Main shooting mode selection is, as always, via a large mode dial on the top panel. This is mostly unchanged, with the usual program auto, aperture and shutter priority and full manual exposure options, as well as Panasonic’s Intelligent Auto mode. There are several scene modes on the top dial, with options for portrait, scenery, sports, close-up and night portrait, each of which has several sub-options for specific conditions. As well as these there is a scene mode option, giving the FZ45 a total of 48 different scene programs, which to be honest might be too many.
Other shooting options are equally thorough. The menu offers four aspect ratios, including 1:1 square format, with six image sizes in each, providing a bewildering array of image formats. As well as this the camera offers Raw mode, Raw + JPEG and two JPEG compression settings.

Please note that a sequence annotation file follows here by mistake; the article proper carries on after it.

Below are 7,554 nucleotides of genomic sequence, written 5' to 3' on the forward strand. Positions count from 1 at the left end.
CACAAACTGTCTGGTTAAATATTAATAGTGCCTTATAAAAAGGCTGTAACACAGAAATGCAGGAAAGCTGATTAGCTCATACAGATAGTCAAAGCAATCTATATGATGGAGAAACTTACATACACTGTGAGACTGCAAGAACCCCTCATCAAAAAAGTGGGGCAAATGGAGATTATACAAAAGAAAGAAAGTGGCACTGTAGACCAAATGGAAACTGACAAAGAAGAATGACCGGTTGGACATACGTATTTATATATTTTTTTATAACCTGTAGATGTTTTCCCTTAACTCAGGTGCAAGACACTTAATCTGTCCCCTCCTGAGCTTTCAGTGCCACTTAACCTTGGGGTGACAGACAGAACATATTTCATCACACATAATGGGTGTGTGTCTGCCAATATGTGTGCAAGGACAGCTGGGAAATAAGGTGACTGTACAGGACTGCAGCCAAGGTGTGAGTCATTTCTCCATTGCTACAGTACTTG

The camera also offers Panasonic’s Intelligent Resolution technology, although this is yet another attempt to repackage the dreaded digital zoom as a useful feature. It enhances edge detail in digitally zoomed shots, but the results are still far from ideal. With such a massive optical zoom range, why would anyone need to use digital zoom too?
The new lens is impressive to say the least. It is physically larger than that of the FZ38, with a wider front element, allowing it to keep its fast f/2.8 – f/5.2 maximum aperture despite the increase in focal length. With a wide end equivalent to 25mm and a long end of 600mm it offers a good combination of extreme wide angle and super-powerful telephoto. However it’s not alone in this; the Pentax X90 and Nikon P100 both offer 26-676mm equivalent with f/2.8 – f/5.0.